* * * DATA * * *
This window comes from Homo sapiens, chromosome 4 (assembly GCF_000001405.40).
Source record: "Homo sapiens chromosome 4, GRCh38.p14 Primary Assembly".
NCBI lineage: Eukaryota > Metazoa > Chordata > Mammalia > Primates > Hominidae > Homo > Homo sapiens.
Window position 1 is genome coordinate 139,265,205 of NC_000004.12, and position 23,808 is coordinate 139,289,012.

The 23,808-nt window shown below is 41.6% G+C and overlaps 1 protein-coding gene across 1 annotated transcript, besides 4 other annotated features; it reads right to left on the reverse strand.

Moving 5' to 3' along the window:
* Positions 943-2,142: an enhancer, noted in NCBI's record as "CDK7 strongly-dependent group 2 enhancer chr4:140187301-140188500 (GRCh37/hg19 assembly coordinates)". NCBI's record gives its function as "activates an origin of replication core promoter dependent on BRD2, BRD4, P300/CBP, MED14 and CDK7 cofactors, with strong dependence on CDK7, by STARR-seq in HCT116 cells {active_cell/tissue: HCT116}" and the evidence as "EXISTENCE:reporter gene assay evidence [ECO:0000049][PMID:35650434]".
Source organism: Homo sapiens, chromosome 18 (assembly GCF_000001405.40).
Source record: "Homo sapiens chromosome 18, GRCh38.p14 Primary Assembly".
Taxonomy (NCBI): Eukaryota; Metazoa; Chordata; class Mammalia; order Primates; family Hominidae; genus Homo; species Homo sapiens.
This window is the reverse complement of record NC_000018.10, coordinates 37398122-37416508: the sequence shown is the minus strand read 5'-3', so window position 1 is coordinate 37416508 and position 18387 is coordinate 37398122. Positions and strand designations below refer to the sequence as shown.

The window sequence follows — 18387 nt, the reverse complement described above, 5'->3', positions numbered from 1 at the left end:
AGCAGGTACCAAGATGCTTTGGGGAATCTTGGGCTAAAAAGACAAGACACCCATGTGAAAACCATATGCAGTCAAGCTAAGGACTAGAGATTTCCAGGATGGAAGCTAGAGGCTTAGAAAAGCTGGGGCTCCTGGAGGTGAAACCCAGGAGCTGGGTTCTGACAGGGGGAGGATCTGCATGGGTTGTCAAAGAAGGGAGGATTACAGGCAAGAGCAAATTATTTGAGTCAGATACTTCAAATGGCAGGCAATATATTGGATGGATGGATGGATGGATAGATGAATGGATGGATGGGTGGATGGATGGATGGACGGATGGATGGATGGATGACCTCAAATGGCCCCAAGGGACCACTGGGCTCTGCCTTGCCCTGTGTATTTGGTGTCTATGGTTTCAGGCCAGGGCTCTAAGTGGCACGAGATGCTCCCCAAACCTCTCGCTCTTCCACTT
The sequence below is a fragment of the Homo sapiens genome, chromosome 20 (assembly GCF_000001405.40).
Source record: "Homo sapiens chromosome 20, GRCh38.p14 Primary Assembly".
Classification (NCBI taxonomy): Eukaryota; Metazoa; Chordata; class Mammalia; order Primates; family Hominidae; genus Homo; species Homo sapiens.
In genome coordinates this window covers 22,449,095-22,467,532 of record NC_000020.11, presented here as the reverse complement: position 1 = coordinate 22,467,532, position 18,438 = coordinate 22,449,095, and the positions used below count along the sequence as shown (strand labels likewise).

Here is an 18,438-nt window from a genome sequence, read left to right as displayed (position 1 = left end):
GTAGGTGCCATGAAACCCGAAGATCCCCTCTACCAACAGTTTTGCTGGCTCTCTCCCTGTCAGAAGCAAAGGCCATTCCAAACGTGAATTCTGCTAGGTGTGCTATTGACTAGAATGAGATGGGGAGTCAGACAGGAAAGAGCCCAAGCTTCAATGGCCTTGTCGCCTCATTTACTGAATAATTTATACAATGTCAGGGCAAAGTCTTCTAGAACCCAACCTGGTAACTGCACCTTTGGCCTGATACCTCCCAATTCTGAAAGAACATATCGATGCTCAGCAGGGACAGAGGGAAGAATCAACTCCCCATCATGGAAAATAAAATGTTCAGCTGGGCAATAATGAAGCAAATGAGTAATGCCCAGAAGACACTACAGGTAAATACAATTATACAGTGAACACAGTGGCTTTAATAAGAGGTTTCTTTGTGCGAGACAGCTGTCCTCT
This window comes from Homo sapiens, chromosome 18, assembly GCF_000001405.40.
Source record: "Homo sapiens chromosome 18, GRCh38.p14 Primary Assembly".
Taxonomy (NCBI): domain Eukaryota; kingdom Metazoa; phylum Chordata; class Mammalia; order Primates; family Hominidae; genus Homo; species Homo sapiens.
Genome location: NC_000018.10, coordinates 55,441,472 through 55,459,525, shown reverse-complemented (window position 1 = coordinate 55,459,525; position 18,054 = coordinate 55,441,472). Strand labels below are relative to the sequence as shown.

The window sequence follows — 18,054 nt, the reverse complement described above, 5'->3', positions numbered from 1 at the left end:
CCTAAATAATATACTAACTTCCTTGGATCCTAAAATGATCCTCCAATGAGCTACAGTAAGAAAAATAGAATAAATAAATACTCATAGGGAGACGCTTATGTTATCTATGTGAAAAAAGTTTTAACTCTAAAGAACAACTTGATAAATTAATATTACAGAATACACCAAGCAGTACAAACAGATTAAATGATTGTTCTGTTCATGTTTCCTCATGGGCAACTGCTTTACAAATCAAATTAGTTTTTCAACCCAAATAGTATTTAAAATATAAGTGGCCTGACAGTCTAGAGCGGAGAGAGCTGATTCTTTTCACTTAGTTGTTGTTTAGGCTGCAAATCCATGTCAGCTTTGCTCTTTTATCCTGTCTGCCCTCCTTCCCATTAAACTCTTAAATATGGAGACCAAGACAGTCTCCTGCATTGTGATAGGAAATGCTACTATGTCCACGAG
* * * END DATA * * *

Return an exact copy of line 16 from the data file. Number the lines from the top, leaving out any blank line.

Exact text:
Classification (NCBI taxonomy): Eukaryota; Metazoa; Chordata; class Mammalia; order Primates; family Hominidae; genus Homo; species Homo sapiens.